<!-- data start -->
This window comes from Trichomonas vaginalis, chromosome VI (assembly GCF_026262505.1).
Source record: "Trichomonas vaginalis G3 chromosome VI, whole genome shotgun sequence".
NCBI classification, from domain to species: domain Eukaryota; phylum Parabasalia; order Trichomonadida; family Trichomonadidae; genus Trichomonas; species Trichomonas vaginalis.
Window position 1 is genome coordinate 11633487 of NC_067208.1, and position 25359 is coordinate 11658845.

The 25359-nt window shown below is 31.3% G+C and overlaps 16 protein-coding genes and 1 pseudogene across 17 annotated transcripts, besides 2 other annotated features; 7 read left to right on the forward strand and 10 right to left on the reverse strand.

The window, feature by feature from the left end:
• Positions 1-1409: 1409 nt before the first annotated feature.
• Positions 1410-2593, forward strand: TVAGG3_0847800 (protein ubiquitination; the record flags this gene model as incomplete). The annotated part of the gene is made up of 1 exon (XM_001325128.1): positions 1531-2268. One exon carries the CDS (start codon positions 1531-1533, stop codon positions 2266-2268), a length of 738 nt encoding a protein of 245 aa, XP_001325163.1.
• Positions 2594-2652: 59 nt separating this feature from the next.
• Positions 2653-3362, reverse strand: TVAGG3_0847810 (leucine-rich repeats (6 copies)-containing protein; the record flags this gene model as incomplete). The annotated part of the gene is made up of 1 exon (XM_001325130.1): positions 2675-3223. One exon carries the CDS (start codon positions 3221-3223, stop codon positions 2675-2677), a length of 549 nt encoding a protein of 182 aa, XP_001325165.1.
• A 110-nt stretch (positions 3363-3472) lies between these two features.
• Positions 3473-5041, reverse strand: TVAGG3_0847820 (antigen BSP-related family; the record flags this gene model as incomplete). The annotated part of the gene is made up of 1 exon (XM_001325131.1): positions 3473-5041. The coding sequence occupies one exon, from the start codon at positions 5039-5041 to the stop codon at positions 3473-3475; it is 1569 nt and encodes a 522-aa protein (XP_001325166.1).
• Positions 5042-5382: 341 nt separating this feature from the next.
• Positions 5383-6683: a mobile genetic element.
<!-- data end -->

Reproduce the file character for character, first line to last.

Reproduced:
This window comes from Trichomonas vaginalis, chromosome VI (assembly GCF_026262505.1).
Source record: "Trichomonas vaginalis G3 chromosome VI, whole genome shotgun sequence".
NCBI classification, from domain to species: domain Eukaryota; phylum Parabasalia; order Trichomonadida; family Trichomonadidae; genus Trichomonas; species Trichomonas vaginalis.
Window position 1 is genome coordinate 11633487 of NC_067208.1, and position 25359 is coordinate 11658845.

The 25359-nt window shown below is 31.3% G+C and overlaps 16 protein-coding genes and 1 pseudogene across 17 annotated transcripts, besides 2 other annotated features; 7 read left to right on the forward strand and 10 right to left on the reverse strand.

The window, feature by feature from the left end:
• Positions 1-1409: 1409 nt before the first annotated feature.
• Positions 1410-2593, forward strand: TVAGG3_0847800 (protein ubiquitination; the record flags this gene model as incomplete). The annotated part of the gene is made up of 1 exon (XM_001325128.1): positions 1531-2268. One exon carries the CDS (start codon positions 1531-1533, stop codon positions 2266-2268), a length of 738 nt encoding a protein of 245 aa, XP_001325163.1.
• Positions 2594-2652: 59 nt separating this feature from the next.
• Positions 2653-3362, reverse strand: TVAGG3_0847810 (leucine-rich repeats (6 copies)-containing protein; the record flags this gene model as incomplete). The annotated part of the gene is made up of 1 exon (XM_001325130.1): positions 2675-3223. One exon carries the CDS (start codon positions 3221-3223, stop codon positions 2675-2677), a length of 549 nt encoding a protein of 182 aa, XP_001325165.1.
• A 110-nt stretch (positions 3363-3472) lies between these two features.
• Positions 3473-5041, reverse strand: TVAGG3_0847820 (antigen BSP-related family; the record flags this gene model as incomplete). The annotated part of the gene is made up of 1 exon (XM_001325131.1): positions 3473-5041. The coding sequence occupies one exon, from the start codon at positions 5039-5041 to the stop codon at positions 3473-3475; it is 1569 nt and encodes a 522-aa protein (XP_001325166.1).
• Positions 5042-5382: 341 nt separating this feature from the next.
• Positions 5383-6683: a mobile genetic element.